I've been toying around with the idea of making some changes to the score reports because the results from our Exam Satisfaction Survey (yes, I look at this data very carefully and use your feedback to make decisions about how to improve the quality of content and exam experience, so you really should be completing it when you get the email from comScore asking you to do so!) consistently show low levels of satisfaction with the usefulness of the score reports. Honestly, this is a common result for most certification programs. After all, what is likely to be the most helpful--seeing the specific items that you missed--is something that few, if any, certification programs will ever provide. But, I do have some ideas on how I might be able to make some improvements...
Before I spend too much time and resources on my ideas, I'd like to hear from you. Your input will help me shape my ideas and transform them into something better.
So, here's your opportunity to tell what you'd like to see included in our score reports. It can be anything from learning resources to specific ideas around what we should be telling you about your exam performance to understanding what your score means to something that I can't even begin to imagine (I hope you have ideas like that!). What would increase the usefulness of the score reports? What would you like to see on them? Have you ever received a score report that you loved or thought was particularly helpful (if you want to send me a copy, I'd love to see it (firstname.lastname@example.org)? What did it contain? Why did you love it? Why was it useful?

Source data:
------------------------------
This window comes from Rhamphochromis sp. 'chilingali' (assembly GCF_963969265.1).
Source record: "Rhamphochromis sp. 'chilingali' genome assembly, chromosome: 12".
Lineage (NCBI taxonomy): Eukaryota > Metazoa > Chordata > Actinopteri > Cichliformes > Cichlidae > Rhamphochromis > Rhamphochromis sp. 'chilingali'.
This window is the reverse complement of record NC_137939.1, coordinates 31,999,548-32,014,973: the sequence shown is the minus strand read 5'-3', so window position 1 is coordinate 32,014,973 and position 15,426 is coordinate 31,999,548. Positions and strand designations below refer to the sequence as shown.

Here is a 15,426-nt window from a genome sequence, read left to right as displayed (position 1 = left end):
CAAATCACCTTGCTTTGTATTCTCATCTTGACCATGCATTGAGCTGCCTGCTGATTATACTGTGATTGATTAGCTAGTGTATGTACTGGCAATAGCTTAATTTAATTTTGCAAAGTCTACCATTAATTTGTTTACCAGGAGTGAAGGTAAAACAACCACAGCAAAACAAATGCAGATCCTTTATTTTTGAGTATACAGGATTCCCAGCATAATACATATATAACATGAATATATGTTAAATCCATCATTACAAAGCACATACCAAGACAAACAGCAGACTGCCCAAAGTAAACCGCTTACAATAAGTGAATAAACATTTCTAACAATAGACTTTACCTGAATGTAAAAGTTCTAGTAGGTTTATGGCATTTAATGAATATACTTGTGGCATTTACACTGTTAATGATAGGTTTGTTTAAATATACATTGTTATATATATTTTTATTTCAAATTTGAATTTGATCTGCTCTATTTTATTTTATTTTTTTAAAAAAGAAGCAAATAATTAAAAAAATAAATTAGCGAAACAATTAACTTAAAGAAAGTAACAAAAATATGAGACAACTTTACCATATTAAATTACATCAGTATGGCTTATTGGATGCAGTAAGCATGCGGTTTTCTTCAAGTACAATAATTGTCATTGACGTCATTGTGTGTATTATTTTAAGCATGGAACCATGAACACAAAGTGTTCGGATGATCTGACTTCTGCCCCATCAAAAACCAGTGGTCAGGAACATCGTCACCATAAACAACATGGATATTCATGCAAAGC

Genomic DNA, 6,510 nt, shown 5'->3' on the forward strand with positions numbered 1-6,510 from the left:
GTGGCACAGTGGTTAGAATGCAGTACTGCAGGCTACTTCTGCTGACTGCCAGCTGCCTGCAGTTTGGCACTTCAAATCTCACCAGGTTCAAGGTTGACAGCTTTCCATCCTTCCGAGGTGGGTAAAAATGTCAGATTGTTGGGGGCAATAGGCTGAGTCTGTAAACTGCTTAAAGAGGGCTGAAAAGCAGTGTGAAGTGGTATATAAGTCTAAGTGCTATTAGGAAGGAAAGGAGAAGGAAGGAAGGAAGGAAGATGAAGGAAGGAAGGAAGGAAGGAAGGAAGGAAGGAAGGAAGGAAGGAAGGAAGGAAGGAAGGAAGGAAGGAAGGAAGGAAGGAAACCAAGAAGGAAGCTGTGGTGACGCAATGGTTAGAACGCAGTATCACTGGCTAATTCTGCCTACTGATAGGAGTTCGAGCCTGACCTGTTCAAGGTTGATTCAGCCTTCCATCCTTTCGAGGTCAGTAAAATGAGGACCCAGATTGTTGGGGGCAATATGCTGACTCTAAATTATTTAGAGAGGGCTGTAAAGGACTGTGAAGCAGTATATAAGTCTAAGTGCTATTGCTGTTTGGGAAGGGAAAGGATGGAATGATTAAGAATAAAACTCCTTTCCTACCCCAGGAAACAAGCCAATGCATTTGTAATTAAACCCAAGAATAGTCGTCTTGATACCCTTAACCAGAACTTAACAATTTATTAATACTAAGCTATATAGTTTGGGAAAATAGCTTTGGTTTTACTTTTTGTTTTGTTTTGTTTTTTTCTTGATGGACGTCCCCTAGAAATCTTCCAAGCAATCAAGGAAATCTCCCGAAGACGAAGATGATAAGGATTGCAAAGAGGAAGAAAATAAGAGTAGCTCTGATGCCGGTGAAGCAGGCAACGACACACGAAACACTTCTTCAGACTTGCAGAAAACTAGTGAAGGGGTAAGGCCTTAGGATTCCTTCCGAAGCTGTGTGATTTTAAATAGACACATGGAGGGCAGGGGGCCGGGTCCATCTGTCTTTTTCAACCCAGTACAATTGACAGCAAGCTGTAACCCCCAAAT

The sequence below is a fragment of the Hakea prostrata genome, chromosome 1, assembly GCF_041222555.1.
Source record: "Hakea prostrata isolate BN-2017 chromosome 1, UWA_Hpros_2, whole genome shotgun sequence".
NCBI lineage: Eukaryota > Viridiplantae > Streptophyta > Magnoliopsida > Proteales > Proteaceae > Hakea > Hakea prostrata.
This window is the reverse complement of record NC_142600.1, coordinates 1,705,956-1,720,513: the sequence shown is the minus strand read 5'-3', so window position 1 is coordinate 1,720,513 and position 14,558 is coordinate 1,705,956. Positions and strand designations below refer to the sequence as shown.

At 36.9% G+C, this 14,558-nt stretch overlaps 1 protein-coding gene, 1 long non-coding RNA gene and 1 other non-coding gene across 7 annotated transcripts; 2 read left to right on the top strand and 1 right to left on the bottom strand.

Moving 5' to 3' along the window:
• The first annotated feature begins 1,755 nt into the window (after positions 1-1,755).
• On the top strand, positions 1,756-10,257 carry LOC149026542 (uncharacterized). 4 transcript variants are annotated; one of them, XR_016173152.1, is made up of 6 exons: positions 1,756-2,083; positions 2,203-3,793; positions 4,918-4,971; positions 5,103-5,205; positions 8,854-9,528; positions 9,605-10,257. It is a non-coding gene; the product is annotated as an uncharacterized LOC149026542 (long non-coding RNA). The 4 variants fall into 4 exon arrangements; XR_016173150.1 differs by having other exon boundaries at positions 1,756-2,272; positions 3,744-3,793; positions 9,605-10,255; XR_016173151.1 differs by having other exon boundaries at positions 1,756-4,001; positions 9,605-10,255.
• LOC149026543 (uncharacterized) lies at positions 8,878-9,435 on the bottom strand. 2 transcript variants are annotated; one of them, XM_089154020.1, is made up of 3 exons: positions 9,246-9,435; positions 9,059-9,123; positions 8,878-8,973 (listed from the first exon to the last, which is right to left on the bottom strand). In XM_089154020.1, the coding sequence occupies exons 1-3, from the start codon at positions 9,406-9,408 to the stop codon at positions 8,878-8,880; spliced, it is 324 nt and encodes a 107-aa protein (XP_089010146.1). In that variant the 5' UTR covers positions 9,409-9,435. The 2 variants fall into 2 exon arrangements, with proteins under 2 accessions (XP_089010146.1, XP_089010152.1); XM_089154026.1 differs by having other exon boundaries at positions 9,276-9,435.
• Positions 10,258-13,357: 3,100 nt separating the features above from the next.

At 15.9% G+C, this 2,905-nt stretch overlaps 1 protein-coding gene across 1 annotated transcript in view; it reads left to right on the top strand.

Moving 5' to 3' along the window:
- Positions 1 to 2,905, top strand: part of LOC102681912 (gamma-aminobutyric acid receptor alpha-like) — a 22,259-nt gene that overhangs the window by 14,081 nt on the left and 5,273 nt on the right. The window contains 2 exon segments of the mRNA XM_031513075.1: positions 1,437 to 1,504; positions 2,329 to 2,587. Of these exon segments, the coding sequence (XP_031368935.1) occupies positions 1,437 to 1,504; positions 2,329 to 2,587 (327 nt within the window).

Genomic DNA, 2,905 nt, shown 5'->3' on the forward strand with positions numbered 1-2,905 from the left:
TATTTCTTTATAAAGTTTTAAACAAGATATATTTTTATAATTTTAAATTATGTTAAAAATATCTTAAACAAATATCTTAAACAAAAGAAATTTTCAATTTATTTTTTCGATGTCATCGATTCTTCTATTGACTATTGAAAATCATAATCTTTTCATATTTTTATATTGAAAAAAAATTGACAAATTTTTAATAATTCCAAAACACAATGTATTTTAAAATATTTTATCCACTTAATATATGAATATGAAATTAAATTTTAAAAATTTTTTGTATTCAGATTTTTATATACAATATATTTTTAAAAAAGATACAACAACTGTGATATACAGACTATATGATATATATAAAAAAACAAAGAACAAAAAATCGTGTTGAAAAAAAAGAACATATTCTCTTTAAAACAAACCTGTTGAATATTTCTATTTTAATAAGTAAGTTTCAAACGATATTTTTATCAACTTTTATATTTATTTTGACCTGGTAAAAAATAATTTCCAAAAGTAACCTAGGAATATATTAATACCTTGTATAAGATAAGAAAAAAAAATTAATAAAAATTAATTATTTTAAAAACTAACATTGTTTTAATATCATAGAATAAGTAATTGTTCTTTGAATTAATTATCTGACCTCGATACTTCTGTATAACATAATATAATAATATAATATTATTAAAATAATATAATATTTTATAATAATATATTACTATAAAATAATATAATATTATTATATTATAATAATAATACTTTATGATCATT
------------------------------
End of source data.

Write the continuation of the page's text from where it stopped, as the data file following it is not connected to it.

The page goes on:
Caveat #1: No promises. I'm thinking big changes in the type of information that is provided, but it is very likely that some of what I'd (or you'd) like may not be possible systematically. Whatever we do has to be scalable and something that can be generated automatically based on your exam performance. Nothing is certain.
Caveat #2: Any changes we make to the score reports (again, I'm thinking big) will take some time to roll out if we can even implement them. Don't expect changes overnight.
Caveat #3: I will never be able to tell you the specific questions that you missed and why (exam security and the integrity of the program make this impossible). Think big, but keep this in mind.
Current score reports provide information on objective domain performance. What about breaking them down into bullet point items within objectives? For example, on 70-680 instead of having:
Installing, Upgrading, and Migrating to Windows 7
Deploying Windows 7
Configuring Hardware and Applications
Configuring Network Connectivity
Configuring Access to Resources
Configuring Mobile Computing
Monitoring and Maintaining Systems That Run Windows 7